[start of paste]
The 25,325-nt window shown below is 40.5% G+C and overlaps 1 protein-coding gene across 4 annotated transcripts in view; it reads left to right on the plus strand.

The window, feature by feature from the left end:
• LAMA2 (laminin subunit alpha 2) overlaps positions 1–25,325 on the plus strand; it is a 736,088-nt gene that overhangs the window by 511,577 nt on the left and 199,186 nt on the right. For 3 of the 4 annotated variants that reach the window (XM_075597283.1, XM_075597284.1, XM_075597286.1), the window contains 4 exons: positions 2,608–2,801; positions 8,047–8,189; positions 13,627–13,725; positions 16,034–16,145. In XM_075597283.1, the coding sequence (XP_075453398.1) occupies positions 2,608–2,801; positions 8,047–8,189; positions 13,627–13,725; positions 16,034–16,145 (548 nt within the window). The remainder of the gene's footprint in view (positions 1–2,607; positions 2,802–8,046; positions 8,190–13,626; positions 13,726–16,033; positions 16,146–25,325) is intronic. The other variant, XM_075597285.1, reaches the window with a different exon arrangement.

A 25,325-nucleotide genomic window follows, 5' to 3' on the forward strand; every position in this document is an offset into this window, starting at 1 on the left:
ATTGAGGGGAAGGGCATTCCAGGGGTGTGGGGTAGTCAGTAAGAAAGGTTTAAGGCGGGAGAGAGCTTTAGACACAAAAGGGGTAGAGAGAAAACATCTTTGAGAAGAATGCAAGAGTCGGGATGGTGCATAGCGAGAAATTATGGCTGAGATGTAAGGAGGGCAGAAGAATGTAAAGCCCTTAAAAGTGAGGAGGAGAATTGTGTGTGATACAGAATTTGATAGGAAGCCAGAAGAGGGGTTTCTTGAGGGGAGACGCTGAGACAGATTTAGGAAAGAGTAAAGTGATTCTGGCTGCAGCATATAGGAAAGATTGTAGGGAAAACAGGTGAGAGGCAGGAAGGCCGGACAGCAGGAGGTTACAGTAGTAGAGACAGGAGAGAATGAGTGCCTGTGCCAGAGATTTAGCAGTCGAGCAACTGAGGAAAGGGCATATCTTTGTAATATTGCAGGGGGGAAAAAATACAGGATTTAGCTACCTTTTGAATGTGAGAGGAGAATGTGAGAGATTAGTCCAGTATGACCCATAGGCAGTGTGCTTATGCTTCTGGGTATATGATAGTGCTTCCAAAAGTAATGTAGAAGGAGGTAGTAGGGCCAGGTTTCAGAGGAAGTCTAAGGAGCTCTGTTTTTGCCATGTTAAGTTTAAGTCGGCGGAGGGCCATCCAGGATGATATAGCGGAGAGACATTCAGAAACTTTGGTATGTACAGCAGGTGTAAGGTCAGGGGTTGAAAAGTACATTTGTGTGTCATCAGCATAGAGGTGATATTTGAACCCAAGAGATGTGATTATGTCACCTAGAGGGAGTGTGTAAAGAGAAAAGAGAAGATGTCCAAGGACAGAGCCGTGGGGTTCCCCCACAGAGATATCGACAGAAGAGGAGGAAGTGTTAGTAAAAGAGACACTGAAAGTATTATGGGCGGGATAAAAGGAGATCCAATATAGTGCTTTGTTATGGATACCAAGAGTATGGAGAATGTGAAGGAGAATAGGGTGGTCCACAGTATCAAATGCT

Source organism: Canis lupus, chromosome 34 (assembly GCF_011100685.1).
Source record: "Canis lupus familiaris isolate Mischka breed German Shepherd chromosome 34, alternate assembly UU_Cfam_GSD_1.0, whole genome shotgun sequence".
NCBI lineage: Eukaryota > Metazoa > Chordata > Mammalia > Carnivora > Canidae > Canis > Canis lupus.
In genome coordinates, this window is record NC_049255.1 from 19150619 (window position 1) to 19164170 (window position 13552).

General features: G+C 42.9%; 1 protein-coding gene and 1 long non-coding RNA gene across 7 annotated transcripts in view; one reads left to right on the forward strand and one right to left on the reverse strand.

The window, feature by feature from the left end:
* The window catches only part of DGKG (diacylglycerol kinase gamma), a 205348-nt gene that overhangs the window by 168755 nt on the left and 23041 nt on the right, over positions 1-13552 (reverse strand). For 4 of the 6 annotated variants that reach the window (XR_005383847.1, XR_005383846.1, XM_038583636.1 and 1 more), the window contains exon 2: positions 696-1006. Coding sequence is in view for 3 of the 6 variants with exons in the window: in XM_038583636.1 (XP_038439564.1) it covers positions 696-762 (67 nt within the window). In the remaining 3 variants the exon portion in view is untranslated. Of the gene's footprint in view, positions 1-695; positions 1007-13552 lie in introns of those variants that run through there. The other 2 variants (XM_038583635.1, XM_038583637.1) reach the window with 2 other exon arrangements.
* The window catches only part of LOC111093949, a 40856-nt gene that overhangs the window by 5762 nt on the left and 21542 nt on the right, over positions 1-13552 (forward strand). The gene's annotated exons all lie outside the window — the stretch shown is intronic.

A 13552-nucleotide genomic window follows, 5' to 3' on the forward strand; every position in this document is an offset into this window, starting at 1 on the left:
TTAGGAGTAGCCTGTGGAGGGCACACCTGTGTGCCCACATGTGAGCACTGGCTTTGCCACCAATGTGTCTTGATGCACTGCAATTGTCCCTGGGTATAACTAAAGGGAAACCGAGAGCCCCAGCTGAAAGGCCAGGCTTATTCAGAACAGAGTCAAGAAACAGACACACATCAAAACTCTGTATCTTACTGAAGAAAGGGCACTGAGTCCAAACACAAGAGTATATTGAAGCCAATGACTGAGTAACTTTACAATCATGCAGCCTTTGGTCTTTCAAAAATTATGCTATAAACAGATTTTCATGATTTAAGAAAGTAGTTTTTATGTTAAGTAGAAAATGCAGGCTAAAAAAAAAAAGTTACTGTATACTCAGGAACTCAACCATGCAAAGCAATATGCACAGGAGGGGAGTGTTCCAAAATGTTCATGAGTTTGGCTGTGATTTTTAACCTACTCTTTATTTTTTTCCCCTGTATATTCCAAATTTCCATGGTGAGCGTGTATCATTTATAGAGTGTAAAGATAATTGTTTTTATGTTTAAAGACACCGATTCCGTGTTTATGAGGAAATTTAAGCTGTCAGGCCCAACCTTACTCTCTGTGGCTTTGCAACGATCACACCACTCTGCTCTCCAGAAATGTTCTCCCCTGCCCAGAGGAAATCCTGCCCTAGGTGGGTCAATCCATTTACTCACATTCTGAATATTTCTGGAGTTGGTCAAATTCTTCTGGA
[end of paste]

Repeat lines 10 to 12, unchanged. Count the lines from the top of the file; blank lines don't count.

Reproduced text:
General features: G+C 42.9%; 1 protein-coding gene and 1 long non-coding RNA gene across 7 annotated transcripts in view; one reads left to right on the forward strand and one right to left on the reverse strand.

The window, feature by feature from the left end:
* The window catches only part of DGKG (diacylglycerol kinase gamma), a 205348-nt gene that overhangs the window by 168755 nt on the left and 23041 nt on the right, over positions 1-13552 (reverse strand). For 4 of the 6 annotated variants that reach the window (XR_005383847.1, XR_005383846.1, XM_038583636.1 and 1 more), the window contains exon 2: positions 696-1006. Coding sequence is in view for 3 of the 6 variants with exons in the window: in XM_038583636.1 (XP_038439564.1) it covers positions 696-762 (67 nt within the window). In the remaining 3 variants the exon portion in view is untranslated. Of the gene's footprint in view, positions 1-695; positions 1007-13552 lie in introns of those variants that run through there. The other 2 variants (XM_038583635.1, XM_038583637.1) reach the window with 2 other exon arrangements.